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Acceptability of bone antiresorptive therapy among HIV-infected adults at different stages of antiretroviral therapy

Authors Taras J, Arbess G, Owen J, Guiang CB, Tan DHS

Received 1 May 2014

Accepted for publication 31 May 2014

Published 24 September 2014 Volume 2014:8 Pages 1311—1316

DOI https://doi.org/10.2147/PPA.S67090

Checked for plagiarism Yes

Review by Single-blind

Peer reviewer comments 2

Jillian Taras,1 Gordon Arbess,1,2 James Owen,1,2 Charlie B Guiang,1,2 Darrell H S Tan1,3

1Faculty of Medicine, University of Toronto, Toronto, ON, Canada; 2Department of Family Medicine, St Michael’s Hospital, Toronto, ON, Canada; 3Division of Infectious Diseases, St Michael’s Hospital, Toronto, ON, Canada

Purpose: Both HIV infection and antiretroviral therapy (ART) are associated with ­significant decreases in bone mineral density (BMD) and increased fracture rates. To prepare for a randomized controlled trial of prophylactic bone antiresorptive therapy during ART initiation, we assessed the acceptability of this strategy, bone health knowledge, and fracture risk among HIV-infected adults.
Methods: HIV-infected adults with no history of osteoporosis were recruited from one tertiary and one primary care HIV clinic. Participants completed a questionnaire and underwent chart review. The primary outcome was the proportion of respondents expressing interest in taking prophylactic bone antiresorptive therapy in conjunction with ART.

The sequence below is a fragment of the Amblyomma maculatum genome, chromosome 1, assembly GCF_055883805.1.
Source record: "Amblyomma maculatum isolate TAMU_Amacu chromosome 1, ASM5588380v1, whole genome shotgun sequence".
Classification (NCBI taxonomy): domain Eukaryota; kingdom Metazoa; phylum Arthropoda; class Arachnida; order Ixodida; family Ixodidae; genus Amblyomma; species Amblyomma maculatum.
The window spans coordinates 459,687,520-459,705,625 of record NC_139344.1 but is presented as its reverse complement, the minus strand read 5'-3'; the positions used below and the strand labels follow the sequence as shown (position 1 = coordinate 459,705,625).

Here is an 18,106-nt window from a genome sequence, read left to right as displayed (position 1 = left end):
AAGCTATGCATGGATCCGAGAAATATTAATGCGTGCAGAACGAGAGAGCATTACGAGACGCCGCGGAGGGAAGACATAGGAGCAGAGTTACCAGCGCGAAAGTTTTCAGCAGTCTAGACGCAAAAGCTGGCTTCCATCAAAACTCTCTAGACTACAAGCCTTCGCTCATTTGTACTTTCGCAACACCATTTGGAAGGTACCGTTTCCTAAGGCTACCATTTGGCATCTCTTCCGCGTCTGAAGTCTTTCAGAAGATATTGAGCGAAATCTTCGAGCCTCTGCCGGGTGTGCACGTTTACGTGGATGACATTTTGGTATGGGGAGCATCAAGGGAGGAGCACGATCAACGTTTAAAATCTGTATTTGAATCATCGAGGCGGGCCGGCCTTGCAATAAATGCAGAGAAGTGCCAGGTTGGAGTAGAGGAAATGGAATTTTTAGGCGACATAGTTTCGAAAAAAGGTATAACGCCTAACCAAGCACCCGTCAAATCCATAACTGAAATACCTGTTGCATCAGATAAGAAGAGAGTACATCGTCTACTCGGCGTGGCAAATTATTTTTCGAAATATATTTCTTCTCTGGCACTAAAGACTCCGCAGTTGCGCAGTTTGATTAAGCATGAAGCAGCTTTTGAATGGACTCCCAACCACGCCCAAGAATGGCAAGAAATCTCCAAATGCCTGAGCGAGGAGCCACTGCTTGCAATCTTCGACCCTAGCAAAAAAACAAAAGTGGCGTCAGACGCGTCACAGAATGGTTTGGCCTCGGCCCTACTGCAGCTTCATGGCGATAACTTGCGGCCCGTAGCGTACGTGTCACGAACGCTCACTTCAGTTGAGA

Results: Of 112 respondents, 25.0% were ART naïve, 23.2% had been taking ART for ≤1 year, and 51.8% had been taking ART for >1 year. Half (51.9%) indicated interest in taking short-course prophylactic bone antiresorptive therapy; this did not differ by ART status (53.6% among ART-naïve, 51.3% among ART-treated; P=0.84, chi-square test). In exploratory multivariable analysis adjusted for ART status, a greater number of pills taken per day was positively associated with this outcome (adjusted odds ratio [OR] =1.12 per pill, 95% confidence limit [CL] =1.01, 1.25), while male sex was inversely associated (adjusted OR =0.05, 95% CL =0.01, 0.24). Among those willing to take therapy, most (80.4%) were willing to do so for “as long as needed” and preferred weekly dosing (70.9%) to daily dosing (12.7%).
Conclusions: Half of this sample would be willing to take bone antiresorptive therapy together with ART, with preferences for weekly dosing and for whatever duration may be required. These data will inform the design of future trials to protect bone health in HIV.

Keywords: HIV, bone antiresorptive therapy, prophylaxis

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